Cuba cautiously optimistic for U.S. game

September 4, 2008
McIntyreBy Doug McIntyre
(Archive)

HAVANA -- Cuban national team coach Reinhold Fanz is convinced that if a bounce or two goes his team's way, it can defeat the heavily favored United States when the political adversaries meet in a historic World Cup qualifying match here Saturday night.

APCuba coach Reinhold Fanz believes an upset is in the making.

"You need a little bit of luck," Fanz said after the Cuban squad practiced at Estadio Pedro Marrero on Wednesday night. "We had no luck against Trinidad."

The Leones del Caribe fell 3-1 to Trinidad and Tobago on Aug. 20 despite out-shooting their opponents 18-5, and they didn't manage to get on the score sheet until the 88th minute, when the result was already decided. A second consecutive home loss would all but end Cuba's chances of advancing to next year's final round.

"We need to fight for three points," said veteran defender Silvio Minoso. "If we can't get three, then at least one. It's important to get points because we lost the first game."

Minoso said communication breakdowns in the back, as well as the fact that several Cuban players were making their very first appearance for the national team, cost them against T&T.

"We have been working to correct the key mistakes we made," he said. "The team is more focused and relaxed now and we hope it will show on [Saturday]."

U.S. men's schedule
U.S. vs. Cuba
Sept. 6
Havana, Cuba
8 p.m. ET, ESPN Classic
ESPN360.com

U.S. vs. Trinidad & Tobago
Sept. 10
Toyota Park, Bridgeview, Ill.
8 p.m. ET, ESPN2
ESPN360.com

The Cuban players are also hoping to get a lift from their fans. While only about 4,000 turned out for last month's match, Cuban officials expect that with the U.S. serving as the opponent, the 18,000-capacity venue will be completely filled. Admission to the game is free.

But while he acknowledged the added interest surrounding the tilt, the coach was quick to downplay the political significance of the encounter.

"Yes, it's important for the country," Fanz said. "But it's more important that we get three points. We have five games left and we need nine or ten points if we want to go to the next round."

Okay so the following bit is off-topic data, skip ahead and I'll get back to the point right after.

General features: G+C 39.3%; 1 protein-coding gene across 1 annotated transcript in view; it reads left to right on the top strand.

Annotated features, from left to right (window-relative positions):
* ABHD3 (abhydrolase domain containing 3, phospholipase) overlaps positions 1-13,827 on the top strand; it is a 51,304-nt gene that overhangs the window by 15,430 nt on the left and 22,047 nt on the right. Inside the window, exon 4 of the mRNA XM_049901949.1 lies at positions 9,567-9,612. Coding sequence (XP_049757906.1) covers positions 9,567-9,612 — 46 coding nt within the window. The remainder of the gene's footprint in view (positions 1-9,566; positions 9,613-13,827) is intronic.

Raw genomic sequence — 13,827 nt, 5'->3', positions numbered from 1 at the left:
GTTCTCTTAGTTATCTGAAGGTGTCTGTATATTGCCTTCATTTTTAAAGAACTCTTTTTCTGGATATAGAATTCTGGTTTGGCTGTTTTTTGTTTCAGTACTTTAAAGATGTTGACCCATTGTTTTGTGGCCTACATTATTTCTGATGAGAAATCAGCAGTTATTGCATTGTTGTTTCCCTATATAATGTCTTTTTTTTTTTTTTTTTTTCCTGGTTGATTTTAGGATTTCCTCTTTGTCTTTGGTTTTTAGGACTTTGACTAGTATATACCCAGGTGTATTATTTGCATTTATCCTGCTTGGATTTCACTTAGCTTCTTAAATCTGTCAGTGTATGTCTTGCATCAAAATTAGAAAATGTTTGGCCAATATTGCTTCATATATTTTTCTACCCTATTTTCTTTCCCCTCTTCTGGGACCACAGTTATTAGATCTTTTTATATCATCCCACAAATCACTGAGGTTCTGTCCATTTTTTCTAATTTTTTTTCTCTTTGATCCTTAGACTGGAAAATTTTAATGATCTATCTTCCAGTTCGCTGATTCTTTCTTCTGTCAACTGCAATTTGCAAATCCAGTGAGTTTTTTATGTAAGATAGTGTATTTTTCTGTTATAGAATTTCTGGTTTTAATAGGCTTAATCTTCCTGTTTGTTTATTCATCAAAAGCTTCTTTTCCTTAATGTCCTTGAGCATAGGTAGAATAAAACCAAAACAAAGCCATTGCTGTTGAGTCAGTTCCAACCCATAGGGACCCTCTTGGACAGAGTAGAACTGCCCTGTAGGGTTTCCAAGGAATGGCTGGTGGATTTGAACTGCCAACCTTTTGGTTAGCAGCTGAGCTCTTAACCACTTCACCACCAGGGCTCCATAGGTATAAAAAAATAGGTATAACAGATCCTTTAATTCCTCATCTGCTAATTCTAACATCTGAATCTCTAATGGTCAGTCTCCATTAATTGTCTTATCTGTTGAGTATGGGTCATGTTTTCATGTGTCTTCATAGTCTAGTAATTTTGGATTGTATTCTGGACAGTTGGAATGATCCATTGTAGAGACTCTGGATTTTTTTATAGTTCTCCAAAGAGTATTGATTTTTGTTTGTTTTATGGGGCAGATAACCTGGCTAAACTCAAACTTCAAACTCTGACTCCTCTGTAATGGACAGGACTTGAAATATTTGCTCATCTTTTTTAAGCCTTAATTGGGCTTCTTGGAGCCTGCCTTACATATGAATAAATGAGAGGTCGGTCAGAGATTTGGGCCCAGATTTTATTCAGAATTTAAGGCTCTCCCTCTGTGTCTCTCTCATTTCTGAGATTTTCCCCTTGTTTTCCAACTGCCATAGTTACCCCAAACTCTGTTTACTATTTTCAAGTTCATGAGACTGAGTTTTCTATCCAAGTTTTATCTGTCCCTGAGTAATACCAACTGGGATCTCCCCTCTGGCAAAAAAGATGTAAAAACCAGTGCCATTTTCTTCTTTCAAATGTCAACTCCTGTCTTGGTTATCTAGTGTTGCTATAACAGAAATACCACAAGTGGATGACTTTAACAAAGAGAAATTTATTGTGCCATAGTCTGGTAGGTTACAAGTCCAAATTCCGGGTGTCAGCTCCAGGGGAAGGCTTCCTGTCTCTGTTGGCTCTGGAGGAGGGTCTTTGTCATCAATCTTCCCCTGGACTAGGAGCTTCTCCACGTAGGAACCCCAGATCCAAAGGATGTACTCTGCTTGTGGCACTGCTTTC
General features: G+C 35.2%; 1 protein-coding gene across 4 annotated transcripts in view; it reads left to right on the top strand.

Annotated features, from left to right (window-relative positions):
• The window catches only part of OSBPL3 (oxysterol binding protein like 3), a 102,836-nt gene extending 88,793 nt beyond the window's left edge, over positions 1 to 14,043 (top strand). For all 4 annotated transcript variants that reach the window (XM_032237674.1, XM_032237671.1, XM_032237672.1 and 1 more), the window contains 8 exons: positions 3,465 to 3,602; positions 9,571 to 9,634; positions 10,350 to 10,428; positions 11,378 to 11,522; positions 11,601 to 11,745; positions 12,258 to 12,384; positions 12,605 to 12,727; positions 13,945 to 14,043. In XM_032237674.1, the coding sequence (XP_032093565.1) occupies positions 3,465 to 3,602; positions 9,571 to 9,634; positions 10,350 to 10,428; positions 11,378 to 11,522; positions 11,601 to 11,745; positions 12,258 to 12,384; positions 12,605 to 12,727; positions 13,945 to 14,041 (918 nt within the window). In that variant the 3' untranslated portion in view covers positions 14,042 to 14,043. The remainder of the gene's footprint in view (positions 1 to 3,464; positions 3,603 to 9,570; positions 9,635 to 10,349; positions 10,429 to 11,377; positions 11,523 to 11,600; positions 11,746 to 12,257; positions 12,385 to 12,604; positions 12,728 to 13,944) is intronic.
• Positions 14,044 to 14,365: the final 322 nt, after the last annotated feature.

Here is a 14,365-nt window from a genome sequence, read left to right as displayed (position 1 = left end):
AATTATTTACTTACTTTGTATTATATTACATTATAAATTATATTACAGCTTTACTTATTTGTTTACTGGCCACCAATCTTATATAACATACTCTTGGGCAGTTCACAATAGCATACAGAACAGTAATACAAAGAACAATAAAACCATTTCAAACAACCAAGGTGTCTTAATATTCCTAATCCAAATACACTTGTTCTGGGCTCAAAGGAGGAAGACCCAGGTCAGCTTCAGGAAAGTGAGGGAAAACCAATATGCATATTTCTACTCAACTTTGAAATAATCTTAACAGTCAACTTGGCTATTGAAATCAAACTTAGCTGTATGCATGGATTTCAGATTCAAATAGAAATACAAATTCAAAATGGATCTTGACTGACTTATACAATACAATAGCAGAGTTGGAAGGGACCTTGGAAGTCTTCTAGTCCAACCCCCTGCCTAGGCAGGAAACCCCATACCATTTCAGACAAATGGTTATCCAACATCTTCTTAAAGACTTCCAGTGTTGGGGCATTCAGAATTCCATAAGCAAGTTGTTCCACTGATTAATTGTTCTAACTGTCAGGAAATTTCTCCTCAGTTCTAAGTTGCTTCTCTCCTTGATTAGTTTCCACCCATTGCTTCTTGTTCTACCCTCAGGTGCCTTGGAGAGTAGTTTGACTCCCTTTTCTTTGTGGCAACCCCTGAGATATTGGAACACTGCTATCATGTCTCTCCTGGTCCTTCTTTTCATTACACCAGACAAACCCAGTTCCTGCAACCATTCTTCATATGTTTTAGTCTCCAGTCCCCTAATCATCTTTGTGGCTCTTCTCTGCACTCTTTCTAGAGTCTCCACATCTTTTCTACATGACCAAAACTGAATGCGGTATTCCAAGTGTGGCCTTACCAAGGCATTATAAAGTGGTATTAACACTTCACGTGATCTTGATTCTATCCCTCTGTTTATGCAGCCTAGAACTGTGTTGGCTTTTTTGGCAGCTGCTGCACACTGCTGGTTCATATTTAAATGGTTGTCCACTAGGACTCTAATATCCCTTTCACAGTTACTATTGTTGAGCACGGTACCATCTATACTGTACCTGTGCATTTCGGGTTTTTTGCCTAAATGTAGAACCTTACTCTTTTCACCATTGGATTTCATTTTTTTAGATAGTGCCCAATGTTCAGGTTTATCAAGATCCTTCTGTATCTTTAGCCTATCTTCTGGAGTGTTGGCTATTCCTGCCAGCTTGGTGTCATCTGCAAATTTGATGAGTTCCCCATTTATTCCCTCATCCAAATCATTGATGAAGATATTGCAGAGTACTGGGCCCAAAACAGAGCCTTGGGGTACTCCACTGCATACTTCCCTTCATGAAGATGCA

Fanz has only been in charge of the Cuban squad since January, but the former Eintracht Frankfurt and Hannover 96 boss has already faced many of the unique challenges that come with coaching Cuba.

In March, seven members of the country's under-23 team defected in Tampa during CONCACAF's Olympic qualifying tournament, although according to Fanz, "Not the good players. The good players came back."

The Cubans also had a tough time adjusting to the style of play Fanz brought with him from his native Germany when he took over.

"At first, we were a little worried because the European philosophy is different," Minoso said. "But now we are more used to it and there is very good communication between the players and the technical staff."

Finally, Fanz is forced to field a lineup comprised entirely of players from Cuba's domestic league, which is a major handicap in international play.

"It's very difficult," he admitted. "But the good thing is we can work with the players every day for many months, like a club team. The bad thing is we don't have much international experience."

Still, despite the odds stacked against his side, Fanz remains cautiously optimistic about his team's chances this weekend.

"The team from the U.S.A. is physically and tactically strong," he said. "But I think my boys know what they have to do. If we don't make mental mistakes, we have a chance."

Doug McIntyre is a soccer columnist for ESPN The Magazine and ESPNsoccernet.